And G.W., I'm perfectly free to judge you. You can care or not, it doesn't affect what my judgment is.
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LTC Laborer
LTC (Join to see)
4 y
Capt Gregory Prickett - Yep ... what I condemn is her delight in the outcome. Until she bragged on it, she was just doing her job. Really pathetic. I haven't tossed any parts of the Constitution. I haven't even tossed any parts of the law. I've disagreed with some of the interpretations (much like some on the left do with the interpretation of the 2A). What I've attacked, and continue to attack, are those that have made a profession of seeking out ways to apply the letter of the law ... while ignoring the spirit of it. As in this case where they are taking a tribute as perceived by the population to a man, and attempting to portray it as a government promulgation of a religion. The FFRF and MFRF stand as walking, talking illustrations of the fact that if you look hard enough for reasons to be butt-hurt, you can find them. They remind me a bit of the lawyers that advertise for clients for mass lawsuits ... asbestos? mesothelioma? ... and a big return to the lawyers if they settle or win the lawsuit. BTW ... I do believe that the Supreme Court has acknowledged the legitimacy of keeping some historical artifacts considered by some to be promulgating religion that are found on public grounds. Perhaps I'm mistaken but it seems to me the ten commandments are on the Supreme Court walls aren't they?
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Capt Gregory Prickett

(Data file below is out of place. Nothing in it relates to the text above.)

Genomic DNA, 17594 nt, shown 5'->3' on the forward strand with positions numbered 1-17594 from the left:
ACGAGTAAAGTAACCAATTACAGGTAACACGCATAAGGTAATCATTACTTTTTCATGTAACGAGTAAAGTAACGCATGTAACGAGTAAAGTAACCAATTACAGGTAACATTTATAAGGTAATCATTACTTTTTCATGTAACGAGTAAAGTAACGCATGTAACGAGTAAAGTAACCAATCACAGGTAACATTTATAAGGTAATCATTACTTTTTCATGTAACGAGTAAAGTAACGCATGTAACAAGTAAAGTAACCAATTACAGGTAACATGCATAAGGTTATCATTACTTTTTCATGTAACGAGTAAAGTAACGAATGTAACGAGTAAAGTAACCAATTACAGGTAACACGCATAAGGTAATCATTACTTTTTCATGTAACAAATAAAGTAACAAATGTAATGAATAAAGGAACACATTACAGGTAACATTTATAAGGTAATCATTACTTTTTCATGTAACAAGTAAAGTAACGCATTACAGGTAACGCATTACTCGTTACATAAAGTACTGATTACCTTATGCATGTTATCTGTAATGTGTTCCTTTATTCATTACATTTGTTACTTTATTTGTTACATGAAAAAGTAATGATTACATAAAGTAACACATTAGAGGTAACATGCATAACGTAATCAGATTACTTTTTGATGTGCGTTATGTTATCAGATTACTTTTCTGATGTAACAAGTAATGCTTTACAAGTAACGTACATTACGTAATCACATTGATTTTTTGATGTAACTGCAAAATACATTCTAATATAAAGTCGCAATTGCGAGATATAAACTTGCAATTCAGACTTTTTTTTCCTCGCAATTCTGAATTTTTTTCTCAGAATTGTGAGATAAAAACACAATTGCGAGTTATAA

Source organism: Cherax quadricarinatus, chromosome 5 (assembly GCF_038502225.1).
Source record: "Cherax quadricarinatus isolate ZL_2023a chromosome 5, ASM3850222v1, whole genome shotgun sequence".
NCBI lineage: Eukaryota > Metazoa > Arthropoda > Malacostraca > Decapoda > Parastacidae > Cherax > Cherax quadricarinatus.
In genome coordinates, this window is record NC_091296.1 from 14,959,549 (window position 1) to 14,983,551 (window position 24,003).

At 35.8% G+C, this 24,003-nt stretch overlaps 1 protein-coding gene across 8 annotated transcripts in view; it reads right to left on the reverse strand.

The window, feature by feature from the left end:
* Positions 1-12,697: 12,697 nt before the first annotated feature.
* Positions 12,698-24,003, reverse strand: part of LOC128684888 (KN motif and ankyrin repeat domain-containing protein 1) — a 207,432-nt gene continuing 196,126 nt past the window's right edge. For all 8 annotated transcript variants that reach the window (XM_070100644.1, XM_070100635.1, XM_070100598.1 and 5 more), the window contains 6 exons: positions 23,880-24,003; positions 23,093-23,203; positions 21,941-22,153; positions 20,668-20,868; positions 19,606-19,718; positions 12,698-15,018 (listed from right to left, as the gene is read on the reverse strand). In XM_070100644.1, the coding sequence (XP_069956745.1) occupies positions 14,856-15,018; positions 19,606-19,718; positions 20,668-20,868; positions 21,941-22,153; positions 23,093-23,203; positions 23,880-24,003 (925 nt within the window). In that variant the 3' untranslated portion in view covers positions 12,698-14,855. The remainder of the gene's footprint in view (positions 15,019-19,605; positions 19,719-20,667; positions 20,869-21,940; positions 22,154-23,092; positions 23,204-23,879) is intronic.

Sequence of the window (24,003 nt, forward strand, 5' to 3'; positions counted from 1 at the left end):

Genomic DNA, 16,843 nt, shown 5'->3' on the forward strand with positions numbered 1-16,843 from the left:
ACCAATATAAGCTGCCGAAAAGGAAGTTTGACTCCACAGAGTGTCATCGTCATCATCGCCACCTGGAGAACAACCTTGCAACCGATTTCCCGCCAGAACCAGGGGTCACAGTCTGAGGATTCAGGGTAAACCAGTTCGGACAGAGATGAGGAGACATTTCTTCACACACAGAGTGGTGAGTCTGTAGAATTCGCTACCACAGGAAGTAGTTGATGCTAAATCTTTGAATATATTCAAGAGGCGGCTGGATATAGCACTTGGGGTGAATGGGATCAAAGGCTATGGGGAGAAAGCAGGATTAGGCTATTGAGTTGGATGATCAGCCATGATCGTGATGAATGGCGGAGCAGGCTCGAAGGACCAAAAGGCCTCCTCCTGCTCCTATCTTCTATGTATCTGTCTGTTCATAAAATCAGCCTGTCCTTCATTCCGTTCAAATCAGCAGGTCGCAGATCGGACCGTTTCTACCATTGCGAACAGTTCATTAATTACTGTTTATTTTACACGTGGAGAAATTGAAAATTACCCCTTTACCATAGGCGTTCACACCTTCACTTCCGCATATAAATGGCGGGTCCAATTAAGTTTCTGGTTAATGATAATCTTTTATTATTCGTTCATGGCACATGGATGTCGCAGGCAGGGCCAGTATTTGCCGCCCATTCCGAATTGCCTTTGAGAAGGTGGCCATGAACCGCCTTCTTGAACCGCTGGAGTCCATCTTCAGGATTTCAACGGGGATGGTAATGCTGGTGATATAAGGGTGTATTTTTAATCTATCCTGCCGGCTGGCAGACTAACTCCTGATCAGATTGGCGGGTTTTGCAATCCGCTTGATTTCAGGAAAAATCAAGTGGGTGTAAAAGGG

Capt Gregory Prickett
4 y
LTC (Join to see) - <sigh> This comes up, over and over, from Christians who have not really looked at the SCOTUS friezes. Yes, the ten commandments are partially depicted. This is what the two sculptures show:

South frieze:
*Menes - King of Egypt and one of the earliest recorded lawgivers.
*Hammurabi - for the Code of Hammurabi, one of the earliest known legal codes.
*Moses - holding two tablets, of which on commandments six through ten are partially visible, which are the secular crimes, not the religious ones.
*Solomon - King of Israel and renowned judge.
*Lycurgus - of Sparta, reformer of Sparta’s constitution.
*Solon - Athenian lawgiver.
*Draco - Athenian lawgiver.
*Confucius - Chinese philosopher.
*Octavian - First Emperor of the Roman Empire. Used previous judicial opinion to guide justice.

North frieze:
*Justinian - Byzantine Emperor and published Corpus Juris Civilis.
*Muhammad - holding the Qur’an, the primary source of Islamic Law.
*Charlemagne - King of the Franks, reformer of legal, judicial, and military systems.
*King John - King of England, Magna Carta.
*Louis IX - King of France, created the first court of appeals known as the “Curia Regis.”
*Huig de Groot - Dutch lawyer, wrote De jure belli ac paces (book on international law).
*Sir William Blackstone - English law professor and jurist. He wrote Commentaries on the Law of England.
*John Marshall - Fourth Chief Justice of the United States.
*Napoleon - Emperor of France, created Code Napoleon or Civil Code.

So yes, the ten commandments are there, but the Qur'an is also there, as are many other ancient codes. It's a secular display, not a religious one.
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CPT Jack Durish
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Oh, I bet this sends tingles down your leg...